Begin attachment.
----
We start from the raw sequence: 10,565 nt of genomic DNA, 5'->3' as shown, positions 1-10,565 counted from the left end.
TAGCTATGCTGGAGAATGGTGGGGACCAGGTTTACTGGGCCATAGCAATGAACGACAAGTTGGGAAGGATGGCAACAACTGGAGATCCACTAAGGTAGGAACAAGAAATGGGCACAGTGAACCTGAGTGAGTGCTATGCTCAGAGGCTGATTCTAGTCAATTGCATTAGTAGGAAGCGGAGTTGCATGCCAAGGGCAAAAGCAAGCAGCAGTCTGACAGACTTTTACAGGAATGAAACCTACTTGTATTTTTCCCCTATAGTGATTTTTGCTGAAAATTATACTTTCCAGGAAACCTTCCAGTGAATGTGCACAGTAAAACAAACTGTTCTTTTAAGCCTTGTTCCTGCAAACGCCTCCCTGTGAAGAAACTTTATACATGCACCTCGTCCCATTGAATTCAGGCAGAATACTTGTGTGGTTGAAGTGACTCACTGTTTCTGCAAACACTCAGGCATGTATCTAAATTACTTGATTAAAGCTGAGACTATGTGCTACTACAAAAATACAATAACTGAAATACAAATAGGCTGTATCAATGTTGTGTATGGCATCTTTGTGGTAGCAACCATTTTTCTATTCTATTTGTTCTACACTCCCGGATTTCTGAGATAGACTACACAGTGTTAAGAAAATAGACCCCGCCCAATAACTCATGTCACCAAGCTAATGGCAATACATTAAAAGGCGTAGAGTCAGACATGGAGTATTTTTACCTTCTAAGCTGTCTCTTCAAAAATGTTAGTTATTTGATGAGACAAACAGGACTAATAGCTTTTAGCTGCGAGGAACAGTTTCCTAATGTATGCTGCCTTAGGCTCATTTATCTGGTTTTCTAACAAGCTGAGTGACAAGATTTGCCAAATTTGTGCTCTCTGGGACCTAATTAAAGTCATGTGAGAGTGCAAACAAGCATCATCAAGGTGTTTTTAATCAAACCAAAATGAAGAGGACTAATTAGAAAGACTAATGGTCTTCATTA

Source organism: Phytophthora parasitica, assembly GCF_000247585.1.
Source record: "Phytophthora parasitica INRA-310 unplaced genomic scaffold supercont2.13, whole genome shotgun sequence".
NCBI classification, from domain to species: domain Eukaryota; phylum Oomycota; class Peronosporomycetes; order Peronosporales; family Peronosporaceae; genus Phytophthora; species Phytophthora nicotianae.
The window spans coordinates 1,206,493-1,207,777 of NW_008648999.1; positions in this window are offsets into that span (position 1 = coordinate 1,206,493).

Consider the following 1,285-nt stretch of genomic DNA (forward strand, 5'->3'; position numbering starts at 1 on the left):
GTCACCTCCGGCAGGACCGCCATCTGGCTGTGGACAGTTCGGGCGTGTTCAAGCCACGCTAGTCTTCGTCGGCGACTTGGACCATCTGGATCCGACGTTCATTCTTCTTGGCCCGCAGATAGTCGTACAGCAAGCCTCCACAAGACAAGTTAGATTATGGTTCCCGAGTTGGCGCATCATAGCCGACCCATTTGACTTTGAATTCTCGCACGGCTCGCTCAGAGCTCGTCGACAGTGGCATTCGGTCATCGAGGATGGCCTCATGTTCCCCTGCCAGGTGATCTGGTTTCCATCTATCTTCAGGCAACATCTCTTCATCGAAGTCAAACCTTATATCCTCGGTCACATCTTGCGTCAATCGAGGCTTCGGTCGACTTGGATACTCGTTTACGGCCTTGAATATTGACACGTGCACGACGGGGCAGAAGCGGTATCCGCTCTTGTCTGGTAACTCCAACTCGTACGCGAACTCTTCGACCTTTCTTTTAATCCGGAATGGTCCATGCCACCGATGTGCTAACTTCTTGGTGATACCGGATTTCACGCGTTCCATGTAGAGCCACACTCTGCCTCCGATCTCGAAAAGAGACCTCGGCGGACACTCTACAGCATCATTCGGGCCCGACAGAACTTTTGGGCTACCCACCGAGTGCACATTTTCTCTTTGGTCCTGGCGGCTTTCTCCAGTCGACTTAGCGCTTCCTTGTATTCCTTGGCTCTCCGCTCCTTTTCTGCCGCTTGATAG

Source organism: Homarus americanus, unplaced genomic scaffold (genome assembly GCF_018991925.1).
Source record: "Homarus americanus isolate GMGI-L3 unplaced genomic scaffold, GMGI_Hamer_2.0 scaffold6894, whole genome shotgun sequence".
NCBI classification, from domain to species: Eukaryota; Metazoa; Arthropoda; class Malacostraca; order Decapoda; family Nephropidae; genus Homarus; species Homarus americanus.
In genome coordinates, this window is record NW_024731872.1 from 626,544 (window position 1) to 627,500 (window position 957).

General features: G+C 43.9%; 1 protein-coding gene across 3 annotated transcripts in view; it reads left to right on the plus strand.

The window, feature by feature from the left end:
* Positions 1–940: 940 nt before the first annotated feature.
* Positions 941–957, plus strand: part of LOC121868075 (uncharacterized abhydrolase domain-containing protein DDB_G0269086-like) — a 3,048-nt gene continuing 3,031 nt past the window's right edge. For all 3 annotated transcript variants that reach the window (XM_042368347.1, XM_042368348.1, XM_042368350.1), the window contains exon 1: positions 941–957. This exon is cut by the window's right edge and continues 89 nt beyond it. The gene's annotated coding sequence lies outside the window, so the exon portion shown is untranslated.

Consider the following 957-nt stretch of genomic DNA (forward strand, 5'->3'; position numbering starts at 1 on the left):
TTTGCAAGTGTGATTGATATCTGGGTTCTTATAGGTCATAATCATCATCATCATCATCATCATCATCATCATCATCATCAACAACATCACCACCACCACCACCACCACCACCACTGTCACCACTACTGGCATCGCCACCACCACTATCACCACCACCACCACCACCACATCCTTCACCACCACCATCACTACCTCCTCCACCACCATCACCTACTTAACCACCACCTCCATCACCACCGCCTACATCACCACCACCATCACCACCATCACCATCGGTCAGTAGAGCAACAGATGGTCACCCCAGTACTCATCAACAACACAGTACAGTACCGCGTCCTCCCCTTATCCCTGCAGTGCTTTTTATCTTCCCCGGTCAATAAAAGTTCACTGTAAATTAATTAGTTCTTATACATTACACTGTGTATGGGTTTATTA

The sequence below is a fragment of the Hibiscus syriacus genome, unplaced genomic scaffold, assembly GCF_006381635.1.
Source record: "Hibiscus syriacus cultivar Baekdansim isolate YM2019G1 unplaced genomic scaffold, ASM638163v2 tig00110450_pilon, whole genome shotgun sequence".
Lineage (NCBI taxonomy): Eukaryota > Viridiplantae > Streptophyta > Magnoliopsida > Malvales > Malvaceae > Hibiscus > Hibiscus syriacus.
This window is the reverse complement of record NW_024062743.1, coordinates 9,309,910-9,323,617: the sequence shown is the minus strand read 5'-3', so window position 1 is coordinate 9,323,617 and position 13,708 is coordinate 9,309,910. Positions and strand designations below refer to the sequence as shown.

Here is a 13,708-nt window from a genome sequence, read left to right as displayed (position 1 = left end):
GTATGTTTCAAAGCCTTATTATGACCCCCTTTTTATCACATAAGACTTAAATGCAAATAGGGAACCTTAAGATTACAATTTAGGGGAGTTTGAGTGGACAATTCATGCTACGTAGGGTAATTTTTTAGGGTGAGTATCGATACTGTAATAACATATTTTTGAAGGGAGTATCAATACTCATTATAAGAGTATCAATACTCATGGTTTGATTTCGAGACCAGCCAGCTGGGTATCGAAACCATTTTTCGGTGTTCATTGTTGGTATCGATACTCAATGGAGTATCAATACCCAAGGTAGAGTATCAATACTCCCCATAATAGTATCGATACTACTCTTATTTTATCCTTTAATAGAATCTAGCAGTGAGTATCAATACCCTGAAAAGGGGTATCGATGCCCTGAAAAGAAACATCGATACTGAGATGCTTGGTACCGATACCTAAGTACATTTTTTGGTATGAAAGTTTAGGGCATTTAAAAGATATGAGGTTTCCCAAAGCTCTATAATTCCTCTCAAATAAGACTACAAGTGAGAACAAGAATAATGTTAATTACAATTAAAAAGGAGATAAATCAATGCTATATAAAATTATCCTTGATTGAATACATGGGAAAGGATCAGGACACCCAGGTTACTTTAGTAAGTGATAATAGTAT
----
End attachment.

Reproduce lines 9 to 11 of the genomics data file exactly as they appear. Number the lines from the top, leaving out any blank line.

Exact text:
Source organism: Homarus americanus, unplaced genomic scaffold (genome assembly GCF_018991925.1).
Source record: "Homarus americanus isolate GMGI-L3 unplaced genomic scaffold, GMGI_Hamer_2.0 scaffold6894, whole genome shotgun sequence".
NCBI classification, from domain to species: Eukaryota; Metazoa; Arthropoda; class Malacostraca; order Decapoda; family Nephropidae; genus Homarus; species Homarus americanus.